The Archdiocese of Washington told CNA that the archdiocese did not regularly monitor McCarrick’s travel arrangements, and said it was unaware of the extent of the IVE seminarians’ involvement with McCarrick.

McCarrick eventually moved from the IVE property to a retirement home run by an order of religious sisters.

Archdiocesan spokesman Ed McFadden told CNA that McCarrick moved from the IVE campus for health reasons sometime in early 2017. However, a former senior IVE official told CNA that in the summer of 2016, Wuerl told the order he wanted McCarrick to leave his house on the seminary campus.

The source said this was communicated by the Archdiocese of Washington to the seminary rector and the provincial superior of the order.

The source, who had first-hand knowledge of the event, said that Wuerl had previously been very “hands off” about McCarrick’s stay with the IVE, until the summer of 2016, when the IVE was told that Wuerl wanted McCarrick to be “less active and more retired” and to keep a “lower profile.”

The Archdiocese of Washington would not confirm the intervention but said that any discussion in the summer of 2016 between the IVE and the Archdiocese of Washington would have concerned McCarrick’s failing health.

A source familiar with the case told CNA on Aug. 25 that Wuerl was informed in the summer of 2017 that McCarrick was being investigated in New York for an allegation of sexual abuse. The source said that Wuerl communicated directly with McCarrick at that time, encouraging him to withdraw from public ministry. Based on McCarrick’s subsequent travel records and engagements, this request was ignored.

Two IVE seminarians remained assigned to McCarrick after this notification, with the knowledge of the Archdiocese of Washington, until late June 2018, when the Archdiocese of New York publicly announced a credible allegation that McCarrick sexually abused a teenager in the 1970s. Reports subsequently emerged that McCarrick had allegedly engaged for decades in sexually coercive and abusive misconduct with seminarians and priests.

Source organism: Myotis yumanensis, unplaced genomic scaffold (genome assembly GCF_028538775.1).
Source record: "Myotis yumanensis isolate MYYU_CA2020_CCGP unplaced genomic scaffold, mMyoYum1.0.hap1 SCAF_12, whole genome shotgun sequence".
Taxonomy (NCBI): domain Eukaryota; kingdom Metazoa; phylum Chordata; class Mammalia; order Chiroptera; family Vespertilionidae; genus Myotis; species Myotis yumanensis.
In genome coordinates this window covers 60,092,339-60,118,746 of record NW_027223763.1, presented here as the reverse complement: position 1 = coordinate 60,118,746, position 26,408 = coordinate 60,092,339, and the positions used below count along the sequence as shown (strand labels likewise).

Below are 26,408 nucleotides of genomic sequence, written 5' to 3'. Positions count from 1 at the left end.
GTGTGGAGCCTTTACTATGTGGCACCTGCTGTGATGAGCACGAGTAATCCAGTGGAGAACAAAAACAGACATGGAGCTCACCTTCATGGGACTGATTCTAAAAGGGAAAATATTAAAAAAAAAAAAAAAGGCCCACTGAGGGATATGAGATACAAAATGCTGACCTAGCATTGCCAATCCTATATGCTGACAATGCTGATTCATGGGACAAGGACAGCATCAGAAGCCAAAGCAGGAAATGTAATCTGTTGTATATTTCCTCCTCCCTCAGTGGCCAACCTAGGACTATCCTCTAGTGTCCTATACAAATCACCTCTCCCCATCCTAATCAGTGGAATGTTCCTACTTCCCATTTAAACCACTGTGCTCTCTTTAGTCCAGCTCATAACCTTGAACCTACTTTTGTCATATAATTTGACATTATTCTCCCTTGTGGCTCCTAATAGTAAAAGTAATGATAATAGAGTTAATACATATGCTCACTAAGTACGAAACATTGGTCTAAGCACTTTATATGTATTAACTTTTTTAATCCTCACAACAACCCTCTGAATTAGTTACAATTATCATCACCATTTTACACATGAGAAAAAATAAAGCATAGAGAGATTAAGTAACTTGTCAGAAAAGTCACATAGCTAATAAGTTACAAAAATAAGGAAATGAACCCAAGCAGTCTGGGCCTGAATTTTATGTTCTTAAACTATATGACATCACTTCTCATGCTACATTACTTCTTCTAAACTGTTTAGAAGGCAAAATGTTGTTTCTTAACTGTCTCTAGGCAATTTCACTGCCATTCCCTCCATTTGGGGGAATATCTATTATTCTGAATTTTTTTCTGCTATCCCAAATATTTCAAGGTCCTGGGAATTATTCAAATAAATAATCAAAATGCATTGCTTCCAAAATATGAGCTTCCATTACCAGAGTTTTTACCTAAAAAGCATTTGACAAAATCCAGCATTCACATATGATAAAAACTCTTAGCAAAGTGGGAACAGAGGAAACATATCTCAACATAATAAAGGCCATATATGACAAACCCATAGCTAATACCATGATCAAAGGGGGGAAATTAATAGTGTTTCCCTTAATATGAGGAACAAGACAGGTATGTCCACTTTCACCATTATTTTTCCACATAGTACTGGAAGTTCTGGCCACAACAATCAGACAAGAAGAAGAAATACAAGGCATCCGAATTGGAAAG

While IVE seminarians did not continue to live with McCarrick following his move, they were still responsible for meeting his daily staffing requirements and traveling with him.

The Archdiocese of Washington told CNA that the IVE was informed of the allegation against McCarrick as soon as it was deemed credible, in June 2018.

McCarrick’s arrangement with the IVE, including the assignment of two seminarians to live with him and act as his personal staff, appears highly irregular in the light of the restrictions Archbishop Carlo Vigano claims were imposed on him by Pope Benedict XVI.

CNA previously reported a meeting in which McCarrick was ordered by papal nuncio Archbishop Pietro Sambi to leave a different seminary where he had been living. McCarrick moved subsequently into a parish, and from there he moved to the IVE property.

Despite evidence that the archdiocese approved renovations to the parish rectory for McCarrick, and the IVE’s reports that Wuerl intervened to move McCarrick from that property, CNA has been repeatedly told by the Archdiocese of Washington that “Archbishop McCarrick typically made his own housing arrangements and did not directly involve the Archdiocese of Washington.”

Wuerl has also denied being informed of the restrictions reportedly placed on McCarrick by Pope Benedict XVI, and in July denied being aware of rumors about McCarrick’s sexual behavior before the New York investigation began.

via Catholic News Agency